Lithuania personal data regulation overview


Starting from the first machine calculation, computers and the IT industry gain a huge impact on our civilization. Nowadays we can see how IT altered the way we communicate, entertain, work and create. It`s, even, hard to imagine how it would’ve been without the Internet and other worldwide networks. The IT industry is all about data and how to use it. 

Isn’t it satisfying to make a video call with your friends or to get some groceries with a single touch on your smartphone? However, there are some downsides to such informatization. Confidentiality issues, leakage of private data, cyber threats, and harm that may be caused by wrong data in the wrong hands – are just the tip of the iceberg. That’s the reason why governments and international organizations are developing regulations, standards, recommendations, and specialized laws for the most vulnerable and important categories of data.


GDPR and Law on legal protection of personal data

Nowadays it’s not just recommended, it’s already a necessity to provide rules for confidentiality protection to prevent harmful personal data usage.  For that reason, there are two main regulations in the scope of data protection in Lithuania.

The first of them is General Data Protection Regulation (GDPR). GDPR is a part of EU legislation and can be directly applied by local authorities. Its main goal is to provide users with full control over their personal information. In addition, it tries to unify the collection, processing, storage, and movement of data across the EU.

 Regulation itself contains principles and basic mechanics for data processors and controllers. However, there are no direct instructions or standards. That makes it more adaptable to existing legislation and procedures.  

The second regulation – is Lithuania Law on legal protection of personal data. The purpose of this Law is to ensure a high level of protection of personal data. This law is mirroring GDPR principles more practically. Precisely, it’s about the formation, functionality, and jurisdiction of supervisory authority – VDAI (State Data Protection Inspectorate).

In addition, there are a few specialized local personal data protection regulations:

  • Law of Republic of Lithuania on legal protection of personal data, processed for the purposes of prevention, investigation, detection or prosecution of criminal offences, or the execution of criminal penalties, or national security, or defense. 
  • Republic of Lithuania Law on cyber security
  • Director of state data protection inspectorate Order on the approval of the standard contractual clauses for the data processing agreement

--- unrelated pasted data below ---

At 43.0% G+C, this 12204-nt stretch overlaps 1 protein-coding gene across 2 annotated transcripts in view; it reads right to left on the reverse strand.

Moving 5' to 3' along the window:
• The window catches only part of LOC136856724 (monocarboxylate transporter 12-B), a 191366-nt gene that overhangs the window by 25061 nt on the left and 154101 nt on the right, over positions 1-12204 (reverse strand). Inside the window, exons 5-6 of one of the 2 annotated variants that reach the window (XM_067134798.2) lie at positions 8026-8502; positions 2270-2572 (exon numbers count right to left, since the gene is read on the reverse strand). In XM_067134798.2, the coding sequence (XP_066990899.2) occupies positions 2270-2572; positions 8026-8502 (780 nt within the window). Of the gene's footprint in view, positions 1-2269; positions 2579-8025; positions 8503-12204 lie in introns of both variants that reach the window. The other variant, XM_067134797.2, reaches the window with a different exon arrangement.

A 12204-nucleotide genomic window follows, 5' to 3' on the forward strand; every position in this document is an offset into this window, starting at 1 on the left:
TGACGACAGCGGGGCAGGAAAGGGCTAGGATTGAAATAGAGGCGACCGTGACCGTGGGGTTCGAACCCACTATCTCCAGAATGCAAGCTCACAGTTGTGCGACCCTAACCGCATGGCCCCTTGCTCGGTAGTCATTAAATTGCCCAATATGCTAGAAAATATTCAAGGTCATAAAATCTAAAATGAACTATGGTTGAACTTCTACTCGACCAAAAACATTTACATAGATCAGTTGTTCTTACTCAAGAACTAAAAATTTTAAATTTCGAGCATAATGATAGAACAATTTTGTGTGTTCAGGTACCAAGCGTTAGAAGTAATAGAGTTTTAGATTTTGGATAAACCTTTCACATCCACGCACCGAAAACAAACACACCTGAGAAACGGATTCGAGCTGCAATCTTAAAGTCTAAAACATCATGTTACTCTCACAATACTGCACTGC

Lithuania data protection authority 

The State Data Protection Inspectorate (VDAI) – is a Lithuanian local data privacy supervisory authority. Basically, VDAI should perform two kinds of tasks: defined by GDPR and defined by local legislation 

VDAI tasks


Local legislation

  • Monitor and enforce the application of GDPR.
  • Provide advice on data protection.
  • Provide information to any data subject about their rights.
  • Develop methodological guidance on data protection.
  • Handle complaints lodged by data subjects or organizations.
  • Assists data subjects.
  • Conduct investigations on the application of regulations.  
  • Cooperate with foreign supervising authorities and data protection organizations.
  • Monitor relevant developments in the field of personal data protection.
  • Formation of state policy in the field of personal data protection.
  • Encourage the establishment of data protection certification mechanisms.


GDPR violation cases in Lithuania

Analyzing statistics of VDAIs activity from 2019 to 2021 there were about 57 fines for GDPR violations. According to information, given by VDAI, fine size has no exact limitations and can dramatically vary according to circumstances. Mostly it depends on the type of violations, their quantity, and damage done to data subjects. As provided by VDAI decisions, fines are varied from 3 000 € to 61 500 €. 

Jurisdiction of VDAI is not limited to technological or IT companies, it covers all situations of personal data use. For example, in 2021 one sports club violated GDPR by unlawful usage of clients’ biometrical data. As a result, the club had to pay 20 000 € of fine.  

However, the most memorable cases are connected with IT, technology, and online marketing.  Like in the case of Luxembourg CNPD investigation of Amazon EUROPE CORE S.À R.L. activity, where fine reached up to 746 million euros.  


Role of DPO in your company 

So, what precautions should be taken by your company to avoid unnecessary investigations, fines, and additional difficulties connected with personal data? 

The first option is to make it yourself.  To guarantee that your company is on the right way, you should monitor actual legislation, and track new tendencies in privacy. To comply your companies’ product or service with GDPR, it’s nice to have a data map, or somehow track data movement, to find weak spots or potential data breaches.  

You should develop algorithms and train your whole team for various scenarios of data breaches or data loss. This means not just inner investigation and technical analysis, but how to inform your customers and supervising authorities about the incident. 

The second way is to get a certified DPO (Data Protection Officer) in your team to take care of it. DPO role is to help you to create an adequate level of data protection and to ensure that your data policy is working effectivity. It is the job of DPO to help you in the creation of all necessary documentation and policies for personal data processing, as well, as communication with supervisory authorities. 

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